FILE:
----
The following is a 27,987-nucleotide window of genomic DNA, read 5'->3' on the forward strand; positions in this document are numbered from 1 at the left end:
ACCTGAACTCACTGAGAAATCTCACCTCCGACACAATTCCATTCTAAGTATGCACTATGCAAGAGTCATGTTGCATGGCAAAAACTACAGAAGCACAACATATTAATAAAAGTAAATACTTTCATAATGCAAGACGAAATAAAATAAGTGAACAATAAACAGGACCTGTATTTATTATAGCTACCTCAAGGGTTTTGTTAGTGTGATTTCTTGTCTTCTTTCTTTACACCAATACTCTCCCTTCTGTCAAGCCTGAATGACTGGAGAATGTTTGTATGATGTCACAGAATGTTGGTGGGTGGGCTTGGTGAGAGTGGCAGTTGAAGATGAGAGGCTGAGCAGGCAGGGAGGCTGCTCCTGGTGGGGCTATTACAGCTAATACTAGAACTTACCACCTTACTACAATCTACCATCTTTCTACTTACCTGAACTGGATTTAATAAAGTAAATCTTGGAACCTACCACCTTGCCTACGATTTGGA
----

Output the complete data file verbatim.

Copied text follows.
The following is a 27,987-nucleotide window of genomic DNA, read 5'->3' on the forward strand; positions in this document are numbered from 1 at the left end:
ACCTGAACTCACTGAGAAATCTCACCTCCGACACAATTCCATTCTAAGTATGCACTATGCAAGAGTCATGTTGCATGGCAAAAACTACAGAAGCACAACATATTAATAAAAGTAAATACTTTCATAATGCAAGACGAAATAAAATAAGTGAACAATAAACAGGACCTGTATTTATTATAGCTACCTCAAGGGTTTTGTTAGTGTGATTTCTTGTCTTCTTTCTTTACACCAATACTCTCCCTTCTGTCAAGCCTGAATGACTGGAGAATGTTTGTATGATGTCACAGAATGTTGGTGGGTGGGCTTGGTGAGAGTGGCAGTTGAAGATGAGAGGCTGAGCAGGCAGGGAGGCTGCTCCTGGTGGGGCTATTACAGCTAATACTAGAACTTACCACCTTACTACAATCTACCATCTTTCTACTTACCTGAACTGGATTTAATAAAGTAAATCTTGGAACCTACCACCTTGCCTACGATTTGGA